The World Handicap System (WHS) has been in effect for about a year. If the WHS was a product, the manufacturer would be examining if it made handicaps more equitable, more accurate, and easier to use. If history is any guide, golf's governing bodies are not making such an effort. Without the data within GHIN, independent analysis of the WHS cannot be undertaken. It is possible, however, to theorize about the contribution of any Rule to making the WHS fairer and easier to understand. This post examines Rule 5-8 Limit on the Upward Movement of a Handicap Index. It recommends studying the elimination of the soft cap and making editorial changes for consistency and clarity.
Soft Caps - Rule 5-8 limits the upward movement of a Handicap Index by employing soft caps and hard caps. The soft cap is triggered when a player’s calculated Handicap Index is 3.0 or more above his Low Index. The value above 3.0 is restricted to 50% of the increase. There does not appear to be empirical evidence justifying the soft cap. It was probably added because it made the WHS look complicated and by implication scientific. If the soft cap was adopted to control sandbagging, it would not have a large impact. The table below shows a player's reduced Index under the WHS compared to only having a hard cap of 5.0. If most soft cap reduction are for players with calculated Indexes between 3.0 and 4.0 over their Low Index, the reduction is small—0.5 at most. The small reduction raises the question “Is the confusion caused by the soft cap worth the effort?
If many players are receiving a soft cap reduction, it may indicate there are valid reasons for the increased Index such as the seasonal variation in scoring. Reducing Indexes under such circumstances would not be justified.
The case for eliminating the soft cap would depend on the data. If the governing bodies are interested in simplifying the WHS while possibly increasing equity, they should consider eliminating the soft cap.
Terminology - Rule 5-8 states “When a calculated Handicap Index increase is greater than 3.0 strokes, the value above 3.0 strokes is restricted to 50% of the increase.” The use of the term “strokes” is a mistake in nomenclature and should be corrected. Indexes and differentials are not defined by “strokes.” A player has a 10.0 Handicap Index and not a 10.0 Stroke Handicap Index. To be correct, any association of “strokes” with a player’s Handicap Index or differential should be eliminated.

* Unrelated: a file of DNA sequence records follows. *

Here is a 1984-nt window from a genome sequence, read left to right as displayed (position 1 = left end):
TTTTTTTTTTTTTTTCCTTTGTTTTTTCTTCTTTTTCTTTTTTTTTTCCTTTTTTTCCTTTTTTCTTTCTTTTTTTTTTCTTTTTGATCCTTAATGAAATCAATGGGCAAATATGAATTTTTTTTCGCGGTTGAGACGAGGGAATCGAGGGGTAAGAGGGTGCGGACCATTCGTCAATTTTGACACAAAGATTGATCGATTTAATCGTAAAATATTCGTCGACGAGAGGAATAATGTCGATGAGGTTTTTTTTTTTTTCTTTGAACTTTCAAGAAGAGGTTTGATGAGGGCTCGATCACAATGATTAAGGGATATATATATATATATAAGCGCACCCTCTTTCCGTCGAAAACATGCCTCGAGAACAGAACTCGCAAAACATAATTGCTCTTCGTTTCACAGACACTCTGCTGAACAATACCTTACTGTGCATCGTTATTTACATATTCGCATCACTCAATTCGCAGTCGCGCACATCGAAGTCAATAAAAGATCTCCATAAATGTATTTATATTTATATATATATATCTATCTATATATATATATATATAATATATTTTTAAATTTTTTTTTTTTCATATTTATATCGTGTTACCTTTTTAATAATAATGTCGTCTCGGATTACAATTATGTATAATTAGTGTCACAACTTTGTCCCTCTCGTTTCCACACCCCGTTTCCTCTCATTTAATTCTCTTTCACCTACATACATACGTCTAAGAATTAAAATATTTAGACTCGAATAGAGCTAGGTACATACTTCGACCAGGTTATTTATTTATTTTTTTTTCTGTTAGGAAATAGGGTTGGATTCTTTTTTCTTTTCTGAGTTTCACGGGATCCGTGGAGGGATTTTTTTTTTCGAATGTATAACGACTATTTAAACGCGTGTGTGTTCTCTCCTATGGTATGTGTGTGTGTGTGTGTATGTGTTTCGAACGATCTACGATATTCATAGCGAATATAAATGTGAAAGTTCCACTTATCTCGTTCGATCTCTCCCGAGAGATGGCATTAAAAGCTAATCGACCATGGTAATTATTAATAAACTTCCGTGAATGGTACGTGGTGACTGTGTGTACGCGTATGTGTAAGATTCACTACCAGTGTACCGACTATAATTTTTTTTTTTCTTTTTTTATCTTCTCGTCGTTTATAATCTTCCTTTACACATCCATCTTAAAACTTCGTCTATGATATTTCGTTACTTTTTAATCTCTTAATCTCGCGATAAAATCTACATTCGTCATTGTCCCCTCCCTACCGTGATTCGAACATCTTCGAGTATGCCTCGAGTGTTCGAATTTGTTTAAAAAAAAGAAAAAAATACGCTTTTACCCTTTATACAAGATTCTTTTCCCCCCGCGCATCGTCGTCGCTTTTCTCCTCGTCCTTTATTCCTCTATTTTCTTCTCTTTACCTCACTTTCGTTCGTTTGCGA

Rounding - Rule 5-8 does not detail how the 50% reduction is calculated. For example, if the increase is 1.3, Rule 5.8 prescribes a 0.65 reduction to a player’s Handicap Index. The Rule is silent on whether this reduction should be rounded up (0.7) or rounded down (0.6). From a sample of scoring records, it appears the WHS rounds down. This should be made explicit when Rule 5-8 is revised.
Notification of Reduction - Under the previous USGA Handicap System, a reduction in Index was signified by placing an "R" next to the player's Index. Under the WHS, a player is not notified of a cap reduction with similar clarity. The WHS places a small icon "!" next to a player's Index. If the player notices the icon and clicks on it, a message will appear stating a cap reduction has been applied. The player is not informed of the size of the reduction, however. This lack of transparency could prevent a player from appealing the reduction to the Handicap Committee if he believed it unjust. The WHS should follow the basic tenet of a good handicap system by fully informing a player about his reduction in Index. This will allow players to provide feedback on the perceived value of the soft cap in ensuring equitable competition.
All of this assumes there will be a revised WHS. The USGA and R&A have not indicated any timetable for revising the WHS.
 The USGA Handicap System did not use the term "strokes" Golf Australia’s previous Handicap System did. This is another example of Golf Australia’s heavy influence (e.g., counting 8 of 20 scores, daily course ratings, hard caps) in the construction of the WHS.